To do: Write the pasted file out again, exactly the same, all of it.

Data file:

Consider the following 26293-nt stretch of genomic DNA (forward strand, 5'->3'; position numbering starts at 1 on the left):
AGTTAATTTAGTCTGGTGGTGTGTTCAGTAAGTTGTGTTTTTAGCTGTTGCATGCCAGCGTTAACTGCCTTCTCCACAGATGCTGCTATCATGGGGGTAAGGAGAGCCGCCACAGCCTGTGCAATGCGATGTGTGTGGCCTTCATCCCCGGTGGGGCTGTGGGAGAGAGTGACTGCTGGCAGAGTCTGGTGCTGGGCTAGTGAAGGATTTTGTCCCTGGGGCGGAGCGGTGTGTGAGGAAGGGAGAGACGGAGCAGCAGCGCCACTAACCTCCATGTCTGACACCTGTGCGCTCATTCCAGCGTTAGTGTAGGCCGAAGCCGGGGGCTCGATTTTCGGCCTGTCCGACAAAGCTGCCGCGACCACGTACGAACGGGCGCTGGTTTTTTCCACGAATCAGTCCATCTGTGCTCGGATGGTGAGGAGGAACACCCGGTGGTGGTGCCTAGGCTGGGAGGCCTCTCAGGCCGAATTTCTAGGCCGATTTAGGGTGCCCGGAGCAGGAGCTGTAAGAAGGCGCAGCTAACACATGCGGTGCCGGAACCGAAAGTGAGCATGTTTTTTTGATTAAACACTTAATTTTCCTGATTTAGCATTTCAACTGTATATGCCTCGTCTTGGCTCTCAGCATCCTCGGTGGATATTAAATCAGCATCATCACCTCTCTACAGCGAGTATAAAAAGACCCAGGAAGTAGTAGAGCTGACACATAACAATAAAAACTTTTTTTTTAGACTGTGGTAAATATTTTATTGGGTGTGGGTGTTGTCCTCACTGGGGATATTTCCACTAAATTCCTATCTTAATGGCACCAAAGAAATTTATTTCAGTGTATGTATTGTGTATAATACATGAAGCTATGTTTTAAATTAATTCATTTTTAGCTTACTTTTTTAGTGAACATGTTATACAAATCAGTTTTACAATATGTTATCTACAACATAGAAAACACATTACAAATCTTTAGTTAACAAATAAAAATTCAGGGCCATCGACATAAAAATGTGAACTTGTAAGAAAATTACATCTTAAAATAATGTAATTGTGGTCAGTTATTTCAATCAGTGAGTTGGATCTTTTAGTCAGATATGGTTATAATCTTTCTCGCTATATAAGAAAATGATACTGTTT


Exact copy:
Consider the following 26293-nt stretch of genomic DNA (forward strand, 5'->3'; position numbering starts at 1 on the left):
AGTTAATTTAGTCTGGTGGTGTGTTCAGTAAGTTGTGTTTTTAGCTGTTGCATGCCAGCGTTAACTGCCTTCTCCACAGATGCTGCTATCATGGGGGTAAGGAGAGCCGCCACAGCCTGTGCAATGCGATGTGTGTGGCCTTCATCCCCGGTGGGGCTGTGGGAGAGAGTGACTGCTGGCAGAGTCTGGTGCTGGGCTAGTGAAGGATTTTGTCCCTGGGGCGGAGCGGTGTGTGAGGAAGGGAGAGACGGAGCAGCAGCGCCACTAACCTCCATGTCTGACACCTGTGCGCTCATTCCAGCGTTAGTGTAGGCCGAAGCCGGGGGCTCGATTTTCGGCCTGTCCGACAAAGCTGCCGCGACCACGTACGAACGGGCGCTGGTTTTTTCCACGAATCAGTCCATCTGTGCTCGGATGGTGAGGAGGAACACCCGGTGGTGGTGCCTAGGCTGGGAGGCCTCTCAGGCCGAATTTCTAGGCCGATTTAGGGTGCCCGGAGCAGGAGCTGTAAGAAGGCGCAGCTAACACATGCGGTGCCGGAACCGAAAGTGAGCATGTTTTTTTGATTAAACACTTAATTTTCCTGATTTAGCATTTCAACTGTATATGCCTCGTCTTGGCTCTCAGCATCCTCGGTGGATATTAAATCAGCATCATCACCTCTCTACAGCGAGTATAAAAAGACCCAGGAAGTAGTAGAGCTGACACATAACAATAAAAACTTTTTTTTTAGACTGTGGTAAATATTTTATTGGGTGTGGGTGTTGTCCTCACTGGGGATATTTCCACTAAATTCCTATCTTAATGGCACCAAAGAAATTTATTTCAGTGTATGTATTGTGTATAATACATGAAGCTATGTTTTAAATTAATTCATTTTTAGCTTACTTTTTTAGTGAACATGTTATACAAATCAGTTTTACAATATGTTATCTACAACATAGAAAACACATTACAAATCTTTAGTTAACAAATAAAAATTCAGGGCCATCGACATAAAAATGTGAACTTGTAAGAAAATTACATCTTAAAATAATGTAATTGTGGTCAGTTATTTCAATCAGTGAGTTGGATCTTTTAGTCAGATATGGTTATAATCTTTCTCGCTATATAAGAAAATGATACTGTTT